Ofgem chief warns price cap hike 'could be more' than predicted £800

20 June 2022, 09:39 | Updated: 20 June 2022, 11:46

By Seán Hickey

The predicted energy price rise coming in October could well be more than the forecasted 40-plus percent, the head of Ofgem tells Nick Ferrari.

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The energy regulator has announced plans for a shake-up in how providers keep the credit of their customers, as the cost of living crisis deepens.

Ofgem CEO Jonathan Brearley spoke to Nick Ferrari about the measure, and this Autumn's energy price cap.

After dozens of energy providers went bust during 2021, Mr Brearley began by assuring listeners that Ofgem are "tightening up the rules now to make sure this kind of thing doesn't happen again."

Nick reminded the Ofgem chief of his comments to MPs that the energy price cap to rise by more than £800. "Are we still working to those figures?" He wondered.

Read more: 'We demand better': Thousands join march calling for action on skyrocketing prices

Mr Brearley regretted to tell Nick that Ofgem are still expecting such a colossal rise.

"I know how hard it's going to be for all of us to manage through those sort of changes in price."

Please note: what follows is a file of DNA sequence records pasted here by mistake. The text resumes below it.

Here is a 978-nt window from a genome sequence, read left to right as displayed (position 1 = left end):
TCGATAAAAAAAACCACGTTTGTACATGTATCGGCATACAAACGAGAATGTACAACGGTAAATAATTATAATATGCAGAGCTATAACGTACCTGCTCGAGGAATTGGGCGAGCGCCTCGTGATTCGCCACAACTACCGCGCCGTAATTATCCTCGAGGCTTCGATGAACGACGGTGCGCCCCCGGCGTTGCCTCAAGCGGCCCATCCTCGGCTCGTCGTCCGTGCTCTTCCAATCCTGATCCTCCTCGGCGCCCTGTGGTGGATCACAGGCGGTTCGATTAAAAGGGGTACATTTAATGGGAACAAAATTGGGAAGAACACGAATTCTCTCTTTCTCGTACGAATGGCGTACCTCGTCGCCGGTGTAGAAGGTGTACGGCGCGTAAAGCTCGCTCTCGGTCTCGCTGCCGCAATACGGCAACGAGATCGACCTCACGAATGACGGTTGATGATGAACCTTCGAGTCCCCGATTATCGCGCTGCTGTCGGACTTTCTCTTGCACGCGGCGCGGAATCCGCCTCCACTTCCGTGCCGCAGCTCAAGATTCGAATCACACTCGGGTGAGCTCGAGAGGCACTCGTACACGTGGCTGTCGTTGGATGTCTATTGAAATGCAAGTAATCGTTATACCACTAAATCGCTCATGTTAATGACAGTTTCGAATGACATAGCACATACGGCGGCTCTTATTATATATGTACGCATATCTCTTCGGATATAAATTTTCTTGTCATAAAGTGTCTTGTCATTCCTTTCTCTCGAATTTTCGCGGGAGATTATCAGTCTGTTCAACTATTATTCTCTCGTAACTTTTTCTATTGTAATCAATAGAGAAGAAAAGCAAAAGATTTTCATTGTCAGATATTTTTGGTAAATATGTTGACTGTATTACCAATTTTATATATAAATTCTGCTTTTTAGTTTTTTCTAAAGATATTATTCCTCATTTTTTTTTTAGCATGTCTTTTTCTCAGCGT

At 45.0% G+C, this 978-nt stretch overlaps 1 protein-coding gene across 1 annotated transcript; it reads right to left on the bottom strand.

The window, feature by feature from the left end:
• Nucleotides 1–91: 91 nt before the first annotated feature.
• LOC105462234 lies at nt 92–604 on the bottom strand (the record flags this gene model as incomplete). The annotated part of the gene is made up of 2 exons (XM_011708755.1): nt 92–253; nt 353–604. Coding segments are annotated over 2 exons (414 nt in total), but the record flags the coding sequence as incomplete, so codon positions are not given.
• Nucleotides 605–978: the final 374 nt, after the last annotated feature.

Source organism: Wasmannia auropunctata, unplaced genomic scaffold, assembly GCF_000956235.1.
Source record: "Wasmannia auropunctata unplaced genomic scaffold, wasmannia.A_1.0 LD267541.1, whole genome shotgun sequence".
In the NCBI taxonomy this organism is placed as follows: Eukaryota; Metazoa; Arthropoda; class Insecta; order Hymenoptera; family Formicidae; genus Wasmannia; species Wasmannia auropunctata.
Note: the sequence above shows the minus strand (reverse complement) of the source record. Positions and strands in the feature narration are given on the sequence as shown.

Read more: 'We must intervene' says ex-minister as Ofgem warns energy bills could rise by almost £1k

Read more: Windfall tax on energy firms explained: How do I get Rishi Sunak's new £400 discount?

He went on: "The market is changing. It's changing day by day. That's not a fixed number and it may well change before we get to October."

Nick pushed Mr Brearley, asking whether the price cap could rise yet again before October.

"It could go up, it could go down", the Ofgem chief declared.

"The important thing is this price cap will ensure people only pay a fair price for their energy", he said, adding that "we're not going back to the bad old days" of huge margins for energy companies thanks to the regulator's clampdown.

Mr Brearley ended by telling Nick that "one of the biggest factors" driving price is the war between Russia and Ukraine and that could have "sustained impact on the market" well into the coming years.

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